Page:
Nairobi — Sudan's First Vice President Lt Gen Awad Ibn Auf has been named the head of the country's transitional government following the ouster of President Omar al Bashir after months of protests.
Reports of Auf's appointment were announced on Thursday by Al Arabiya, a Saudi-owned pan-Arab television network.
The announcement by the military came amid reports of two factions pulling in different directions as the Sudan Professional Association (SPA) which has been leading the protests that erupted last December demanded the handover of power to a civilian authority.
Dr Mahjoob Zweiri, an Associate Professor in Contemporary History and Politics of the Middle East and the Head of Humanities Department at Qatar University, had told Al Jazeera TV a delay in naming a transitional government was as result of insistence for handover of power to a civilian authority.
"It's obvious they need a civilian government, military is not allowed to run the show anymore because basically they're part of the problem in the past," Zweiri said.
"If people ask them (military) to help it doesn't mean that they have to hijack the process and that was a clear message. To me this is the reason behind the delay to announce a statement," he added.
Zweiri said the SPA which has organised protests in the country seeking the removal of Bashir's junta was keen on reaching a reasonable settlement to the stalemate to forestall violence.
"There's serious pressure on the military to announce something reasonable and acceptable avoiding the country of serial violence. According to what we're hearing from Khartoum it seems there's no one ready to accept the military to run the show even in the transition time."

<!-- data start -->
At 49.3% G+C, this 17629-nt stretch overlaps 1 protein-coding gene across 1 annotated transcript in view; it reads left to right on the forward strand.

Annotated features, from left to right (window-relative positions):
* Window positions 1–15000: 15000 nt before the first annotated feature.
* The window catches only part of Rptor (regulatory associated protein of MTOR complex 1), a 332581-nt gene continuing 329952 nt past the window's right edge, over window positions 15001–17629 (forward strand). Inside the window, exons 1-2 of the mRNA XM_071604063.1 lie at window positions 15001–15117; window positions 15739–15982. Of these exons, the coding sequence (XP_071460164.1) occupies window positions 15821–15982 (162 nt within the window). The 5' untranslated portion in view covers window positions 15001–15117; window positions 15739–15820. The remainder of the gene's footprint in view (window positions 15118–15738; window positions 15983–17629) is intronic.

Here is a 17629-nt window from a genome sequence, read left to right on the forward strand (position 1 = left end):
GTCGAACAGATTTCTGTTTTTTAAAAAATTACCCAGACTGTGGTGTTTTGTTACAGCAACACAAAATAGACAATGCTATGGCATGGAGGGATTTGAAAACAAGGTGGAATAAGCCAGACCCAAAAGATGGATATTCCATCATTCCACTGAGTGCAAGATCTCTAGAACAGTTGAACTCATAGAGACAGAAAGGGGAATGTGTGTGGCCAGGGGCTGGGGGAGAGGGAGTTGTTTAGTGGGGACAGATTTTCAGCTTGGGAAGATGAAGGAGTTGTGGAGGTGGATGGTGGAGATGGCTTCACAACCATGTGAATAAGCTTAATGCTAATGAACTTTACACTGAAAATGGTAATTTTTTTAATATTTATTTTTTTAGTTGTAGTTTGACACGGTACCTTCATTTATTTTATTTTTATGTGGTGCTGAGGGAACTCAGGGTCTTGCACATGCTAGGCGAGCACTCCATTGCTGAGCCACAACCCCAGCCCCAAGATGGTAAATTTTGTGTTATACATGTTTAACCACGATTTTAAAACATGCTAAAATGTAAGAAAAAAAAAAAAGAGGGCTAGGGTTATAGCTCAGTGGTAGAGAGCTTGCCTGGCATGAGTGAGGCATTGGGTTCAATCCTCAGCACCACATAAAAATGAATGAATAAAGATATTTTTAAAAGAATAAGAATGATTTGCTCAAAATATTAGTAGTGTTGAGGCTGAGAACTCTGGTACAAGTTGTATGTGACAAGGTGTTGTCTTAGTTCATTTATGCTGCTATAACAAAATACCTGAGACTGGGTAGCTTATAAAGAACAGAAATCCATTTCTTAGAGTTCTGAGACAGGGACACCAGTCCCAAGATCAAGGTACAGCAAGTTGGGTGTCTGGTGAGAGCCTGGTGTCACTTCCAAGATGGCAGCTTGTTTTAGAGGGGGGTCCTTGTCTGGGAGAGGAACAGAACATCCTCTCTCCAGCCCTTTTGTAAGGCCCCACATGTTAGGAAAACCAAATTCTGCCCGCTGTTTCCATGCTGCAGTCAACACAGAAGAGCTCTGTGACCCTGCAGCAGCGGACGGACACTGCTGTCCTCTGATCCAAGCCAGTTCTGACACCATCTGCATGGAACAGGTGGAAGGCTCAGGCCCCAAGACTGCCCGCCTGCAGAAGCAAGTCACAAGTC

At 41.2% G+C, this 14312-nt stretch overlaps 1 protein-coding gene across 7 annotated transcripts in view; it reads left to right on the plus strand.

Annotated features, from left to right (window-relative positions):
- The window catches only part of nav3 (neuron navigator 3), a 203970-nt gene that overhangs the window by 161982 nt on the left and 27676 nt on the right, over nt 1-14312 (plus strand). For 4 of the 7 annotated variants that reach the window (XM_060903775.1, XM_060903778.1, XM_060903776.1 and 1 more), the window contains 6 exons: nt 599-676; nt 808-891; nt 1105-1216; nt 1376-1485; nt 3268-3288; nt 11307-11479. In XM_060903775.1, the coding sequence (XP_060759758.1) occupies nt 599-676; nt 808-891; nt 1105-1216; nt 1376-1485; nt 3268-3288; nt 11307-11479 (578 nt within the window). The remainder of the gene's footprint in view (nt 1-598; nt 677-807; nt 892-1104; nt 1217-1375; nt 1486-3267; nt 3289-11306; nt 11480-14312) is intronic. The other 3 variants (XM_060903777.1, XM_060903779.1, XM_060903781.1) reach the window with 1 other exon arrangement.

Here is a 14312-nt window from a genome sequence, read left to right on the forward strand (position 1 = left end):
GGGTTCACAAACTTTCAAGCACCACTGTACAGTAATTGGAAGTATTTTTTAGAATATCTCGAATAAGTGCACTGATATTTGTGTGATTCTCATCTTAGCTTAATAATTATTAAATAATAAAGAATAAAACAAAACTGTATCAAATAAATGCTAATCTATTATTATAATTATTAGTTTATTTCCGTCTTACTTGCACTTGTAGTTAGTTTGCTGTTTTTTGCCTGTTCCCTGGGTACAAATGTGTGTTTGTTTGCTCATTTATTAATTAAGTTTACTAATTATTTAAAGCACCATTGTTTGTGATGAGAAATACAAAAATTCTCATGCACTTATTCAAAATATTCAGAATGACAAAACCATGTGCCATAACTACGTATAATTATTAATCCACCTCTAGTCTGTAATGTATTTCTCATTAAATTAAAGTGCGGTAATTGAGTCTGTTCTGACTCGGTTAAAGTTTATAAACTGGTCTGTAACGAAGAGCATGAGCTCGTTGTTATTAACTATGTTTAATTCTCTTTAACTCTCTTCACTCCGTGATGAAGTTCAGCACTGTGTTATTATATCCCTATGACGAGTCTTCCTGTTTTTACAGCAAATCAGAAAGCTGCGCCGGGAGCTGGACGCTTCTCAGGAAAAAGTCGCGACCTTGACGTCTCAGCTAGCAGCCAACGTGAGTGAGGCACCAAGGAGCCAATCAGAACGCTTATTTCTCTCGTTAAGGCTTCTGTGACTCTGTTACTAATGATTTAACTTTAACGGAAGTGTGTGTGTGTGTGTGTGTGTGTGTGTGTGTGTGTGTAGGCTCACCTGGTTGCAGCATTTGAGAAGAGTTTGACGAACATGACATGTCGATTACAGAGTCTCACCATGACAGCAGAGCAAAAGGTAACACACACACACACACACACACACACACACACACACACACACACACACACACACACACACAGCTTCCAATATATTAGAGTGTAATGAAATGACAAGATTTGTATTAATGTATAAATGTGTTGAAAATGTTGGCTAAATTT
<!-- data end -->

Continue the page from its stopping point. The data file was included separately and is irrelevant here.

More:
The association comprising doctors, academia and working class Sudanese is believed to enjoy backing from the second line of military, mainly middle class.
According to Zweiri a back-and-forth between two military formations could further delay a transition, or at least dampen homes for the handover of power to a civilian authority.
"We're hearing that we've two levels within the military establishment - the first line and the second line. It seems that the second line is currently running the show and I think SPA as a middle class group can meet and work together with this faction during transition," he told Al Jazeera television network.
The outgoing 75-year-old Sudanese leader had in February sent an envoy to Nairobi as pressure mounted for him to quit office after nearly three decades of what human rights organisation have described as an oppressive regime.
Receiving a message from Bashir's special envoy Osman Mohammed Yousif on February 5 President Uhuru Kenyatta said he was "happy to know that Sudan is handling matters well and that the situation in the country is under control."
"Kenya will continue to support Sudan as it manages its internal affairs, because the sovereignty of all IGAD member states is something of great importance to us. As a member of Intergovernmental Authority on Development (IGAD), Sudan is a pillar of stability in the region," he added.
Protesters seeking Bashir's removal from office had cited skyrocketing food prices amid heightened public anger over the high cost of living following the increase in bread price.
Reuters reported a fresh wave of violence in Khartoum early February with the police firing tear gas to disperse protesters that had flooded the streets to denounce the death of a teacher in detention.
Ahmed al-Kheir, 36, a member of the SPA allegedly died while in police custody reigniting public anger and calls for Bashir, who is facing a case on crimes against humanity at the International Criminal Court, to resign.
Bashir's government has in recent months acknowledged concerns by protesters as valid.
Then Prime Minister Moataz Moussa was in February quoted by Reuters as saying: "There are legitimate demands and demands that must be expressed. There are problems and we are working on solving them."